Choose Sidelines That Feed Revenue Into Your Primary Business Service

Wisconsin’s JackPot Portables builds on targeted marketing and surprising synergies with a sister landscaping company.
Choose Sidelines That Feed Revenue Into Your Primary Business Service
Joe Geiger, owner of JackPot Portables in Kenosha, Wisconsin.

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During a summer landscaping job at age 18, Joe Geiger discovered a passion for work that focused a career path. He established GroGreen Lawn Care & Landscaping in Kenosha, Wisconsin, in 1994 and soon expanded to provide snow removal services in the winter. Then, a chance encounter with a construction client in 2003 convinced him that expanding into portable restrooms made good business sense.

Geiger was working on a landscaping project at a construction site and decided to visit a portable restroom while waiting to talk to the construction company owner.

“I walked in and walked out,” says Geiger. “It was the worst thing I’d ever seen, and the unit was painted with a paint roller. I brought it to the owner’s attention and he asked me why I didn’t go into the portable restroom business so he could hire me.”

Geiger soon received an offer he couldn’t refuse. A restroom contractor offered him 40 Satellite Industries units at half price after using them for a single event.

“I bought a vacuum tank from Satellite, and one of my first contracts came from the construction client who encouraged me,” says Geiger, now 44. “Our company name came to me while I was attending a get-together in Las Vegas and hearing the word ‘jackpot.’”

Today, JackPot Portables employs Geiger’s brother, Kevin Vizenor, full time, and he’s assisted by a part-time employee. The company fields about 175 restroom units from Satellite and Five Peaks. Ten of the units are wheelchair accessible. The company also offers 24 stand-alone sinks and six hand-sanitizer stations from Satellite. JackPot has a Bobcat wheeled skid-steer to move inventory in the yard.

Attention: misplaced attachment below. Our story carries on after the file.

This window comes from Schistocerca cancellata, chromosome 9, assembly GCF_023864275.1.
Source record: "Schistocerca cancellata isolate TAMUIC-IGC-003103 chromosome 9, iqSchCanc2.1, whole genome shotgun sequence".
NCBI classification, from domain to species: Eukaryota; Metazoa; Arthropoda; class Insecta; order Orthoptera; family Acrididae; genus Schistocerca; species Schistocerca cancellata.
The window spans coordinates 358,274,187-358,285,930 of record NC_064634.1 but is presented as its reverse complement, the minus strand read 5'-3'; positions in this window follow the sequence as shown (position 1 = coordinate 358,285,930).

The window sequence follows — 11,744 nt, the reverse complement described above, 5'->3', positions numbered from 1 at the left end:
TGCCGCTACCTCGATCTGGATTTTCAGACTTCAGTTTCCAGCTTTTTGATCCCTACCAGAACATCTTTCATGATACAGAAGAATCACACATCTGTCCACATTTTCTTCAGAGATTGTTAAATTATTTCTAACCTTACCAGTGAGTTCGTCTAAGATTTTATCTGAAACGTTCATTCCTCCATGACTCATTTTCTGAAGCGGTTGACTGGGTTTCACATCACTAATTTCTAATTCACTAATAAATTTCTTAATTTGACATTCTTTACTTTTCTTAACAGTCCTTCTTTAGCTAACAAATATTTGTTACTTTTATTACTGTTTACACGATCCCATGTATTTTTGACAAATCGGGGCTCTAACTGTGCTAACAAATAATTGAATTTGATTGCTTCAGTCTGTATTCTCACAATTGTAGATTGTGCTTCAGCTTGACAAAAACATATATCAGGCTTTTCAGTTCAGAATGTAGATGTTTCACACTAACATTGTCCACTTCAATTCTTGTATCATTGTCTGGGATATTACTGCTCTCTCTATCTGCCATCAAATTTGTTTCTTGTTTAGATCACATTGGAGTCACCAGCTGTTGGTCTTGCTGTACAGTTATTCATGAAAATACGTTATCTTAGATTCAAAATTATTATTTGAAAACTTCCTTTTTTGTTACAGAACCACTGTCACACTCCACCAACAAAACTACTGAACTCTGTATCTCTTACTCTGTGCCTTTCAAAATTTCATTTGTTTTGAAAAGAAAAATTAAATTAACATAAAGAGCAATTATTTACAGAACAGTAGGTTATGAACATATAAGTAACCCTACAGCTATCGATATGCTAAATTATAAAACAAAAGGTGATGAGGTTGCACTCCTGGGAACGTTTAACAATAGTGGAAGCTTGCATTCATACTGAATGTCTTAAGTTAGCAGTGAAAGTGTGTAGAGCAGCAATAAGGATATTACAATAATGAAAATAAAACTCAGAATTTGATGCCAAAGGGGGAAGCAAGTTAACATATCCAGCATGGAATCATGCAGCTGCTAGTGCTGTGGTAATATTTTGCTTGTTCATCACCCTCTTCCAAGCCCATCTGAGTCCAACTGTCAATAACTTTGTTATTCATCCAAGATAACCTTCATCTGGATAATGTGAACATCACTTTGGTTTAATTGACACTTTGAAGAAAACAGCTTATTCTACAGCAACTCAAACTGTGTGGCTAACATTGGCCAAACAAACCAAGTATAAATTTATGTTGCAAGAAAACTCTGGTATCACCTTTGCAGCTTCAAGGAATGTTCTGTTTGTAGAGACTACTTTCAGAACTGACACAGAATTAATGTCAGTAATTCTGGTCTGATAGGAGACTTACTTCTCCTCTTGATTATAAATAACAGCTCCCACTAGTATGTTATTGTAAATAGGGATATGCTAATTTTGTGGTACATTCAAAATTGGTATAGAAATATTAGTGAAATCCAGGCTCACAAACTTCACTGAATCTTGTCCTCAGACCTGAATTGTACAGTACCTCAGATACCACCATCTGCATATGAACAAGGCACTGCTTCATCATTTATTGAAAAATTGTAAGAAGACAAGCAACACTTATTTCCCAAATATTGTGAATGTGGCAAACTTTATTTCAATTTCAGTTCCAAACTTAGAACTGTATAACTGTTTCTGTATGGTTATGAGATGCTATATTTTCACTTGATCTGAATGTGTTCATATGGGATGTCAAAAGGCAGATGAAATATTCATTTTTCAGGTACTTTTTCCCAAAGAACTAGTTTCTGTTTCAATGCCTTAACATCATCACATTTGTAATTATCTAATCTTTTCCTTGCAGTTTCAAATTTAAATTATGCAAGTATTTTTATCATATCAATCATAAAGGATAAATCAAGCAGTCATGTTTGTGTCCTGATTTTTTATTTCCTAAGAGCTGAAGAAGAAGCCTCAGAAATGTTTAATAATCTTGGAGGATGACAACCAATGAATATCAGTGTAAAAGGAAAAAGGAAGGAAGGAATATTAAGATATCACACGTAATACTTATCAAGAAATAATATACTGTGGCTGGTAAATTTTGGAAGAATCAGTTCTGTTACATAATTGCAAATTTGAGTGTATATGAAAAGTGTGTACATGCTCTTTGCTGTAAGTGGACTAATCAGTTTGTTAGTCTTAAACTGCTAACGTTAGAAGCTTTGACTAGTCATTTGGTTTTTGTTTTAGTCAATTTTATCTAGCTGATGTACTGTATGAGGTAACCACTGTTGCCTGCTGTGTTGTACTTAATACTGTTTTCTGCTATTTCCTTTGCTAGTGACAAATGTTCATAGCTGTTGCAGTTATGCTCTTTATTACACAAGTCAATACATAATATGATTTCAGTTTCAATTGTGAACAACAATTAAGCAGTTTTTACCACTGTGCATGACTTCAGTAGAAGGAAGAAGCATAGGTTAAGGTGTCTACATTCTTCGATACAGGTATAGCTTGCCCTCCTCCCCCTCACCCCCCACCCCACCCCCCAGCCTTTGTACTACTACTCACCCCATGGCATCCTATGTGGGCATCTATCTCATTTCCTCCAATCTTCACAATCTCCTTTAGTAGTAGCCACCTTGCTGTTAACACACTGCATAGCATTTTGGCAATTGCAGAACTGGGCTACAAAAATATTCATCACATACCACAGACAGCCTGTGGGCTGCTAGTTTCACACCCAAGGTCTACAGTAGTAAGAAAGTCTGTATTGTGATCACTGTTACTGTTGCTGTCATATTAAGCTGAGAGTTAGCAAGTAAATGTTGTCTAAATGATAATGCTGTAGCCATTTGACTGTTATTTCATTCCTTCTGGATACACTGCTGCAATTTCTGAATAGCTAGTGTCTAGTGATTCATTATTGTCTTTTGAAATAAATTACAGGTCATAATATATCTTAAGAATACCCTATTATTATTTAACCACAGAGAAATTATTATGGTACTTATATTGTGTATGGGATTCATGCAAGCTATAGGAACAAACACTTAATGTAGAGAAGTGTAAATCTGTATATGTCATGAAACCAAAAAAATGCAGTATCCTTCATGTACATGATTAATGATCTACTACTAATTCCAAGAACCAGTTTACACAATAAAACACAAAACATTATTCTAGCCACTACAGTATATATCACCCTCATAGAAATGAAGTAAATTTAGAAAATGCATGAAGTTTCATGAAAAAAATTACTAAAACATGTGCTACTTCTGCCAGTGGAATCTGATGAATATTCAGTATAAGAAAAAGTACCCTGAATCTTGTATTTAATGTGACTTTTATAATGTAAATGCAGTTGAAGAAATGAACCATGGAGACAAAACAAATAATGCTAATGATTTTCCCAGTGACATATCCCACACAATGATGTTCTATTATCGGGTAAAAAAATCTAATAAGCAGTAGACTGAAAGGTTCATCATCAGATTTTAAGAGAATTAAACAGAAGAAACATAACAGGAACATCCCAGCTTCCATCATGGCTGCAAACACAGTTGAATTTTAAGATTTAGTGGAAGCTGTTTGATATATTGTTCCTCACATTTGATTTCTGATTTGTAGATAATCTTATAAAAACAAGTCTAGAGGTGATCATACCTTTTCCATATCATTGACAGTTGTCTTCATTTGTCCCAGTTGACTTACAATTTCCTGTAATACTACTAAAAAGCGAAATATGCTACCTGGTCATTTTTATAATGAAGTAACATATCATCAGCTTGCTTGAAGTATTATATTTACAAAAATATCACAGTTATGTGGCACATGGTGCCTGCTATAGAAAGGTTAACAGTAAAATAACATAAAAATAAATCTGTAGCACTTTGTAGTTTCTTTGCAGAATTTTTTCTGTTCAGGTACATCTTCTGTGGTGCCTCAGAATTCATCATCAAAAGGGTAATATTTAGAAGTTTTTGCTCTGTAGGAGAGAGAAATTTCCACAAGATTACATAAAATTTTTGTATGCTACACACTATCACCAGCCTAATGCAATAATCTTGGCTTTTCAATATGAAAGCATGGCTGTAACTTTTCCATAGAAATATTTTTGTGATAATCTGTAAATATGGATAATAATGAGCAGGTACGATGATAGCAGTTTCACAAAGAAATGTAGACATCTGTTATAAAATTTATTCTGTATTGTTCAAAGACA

Service is handled by a 2012 Ford F-450 and a 2012 GMC 2500, each fitted out with a 270-gallon (140 waste/130 fresh) Satellite steel tank and Conde pump (Westmoor Ltd.). A 2013 GMC 2500 and a 2010 GMC flatbed truck with a lift provide delivery support.

JackPot serves a wide variety of customers, from construction contracts to weddings, church festivals and other special events.

Geiger made a stop at the 2015 Water & Wastewater Equipment, Treatment & Transport (WWETT) Show in Indianapolis to check out the latest tools of his trade. “I’m not looking for any equipment right now,” he says. “But when I’m ready I want to know what’s state of the art.”

EXPLORE FIVE ISSUES THAT IMPACT JOE’S PORTABLE SANITATION BUSINESS:

1. Pay As You Go

JackPot continues to grow at a steady pace as Geiger routinely orders slightly more units than he retires from the inventory. “In landscaping, you have to put yourself out there with a lot of equipment before you can even begin to bid on work,” he says. “I’m financing JackPot differently and will never back expansion by going into debt. I’m not going to buy more portables and then go after the contracts I need to support that purchase. If I make a certain amount of profit and see an opportunity to grow, I’ll buy 18 or 20 units with cash on hand.”

2. Keeping It Local

JackPot works contracts inside a 20-mile radius of the Kenosha office, including Racine, Wisconsin, a few miles to the north. The cities – located between major Chicago and Milwaukee markets on Lake Michigan – each have populations of about 80,000. “I like the idea of finding more business opportunities locally,” says Geiger. “That allows me to offer free delivery and concentrate on service instead of logistics.”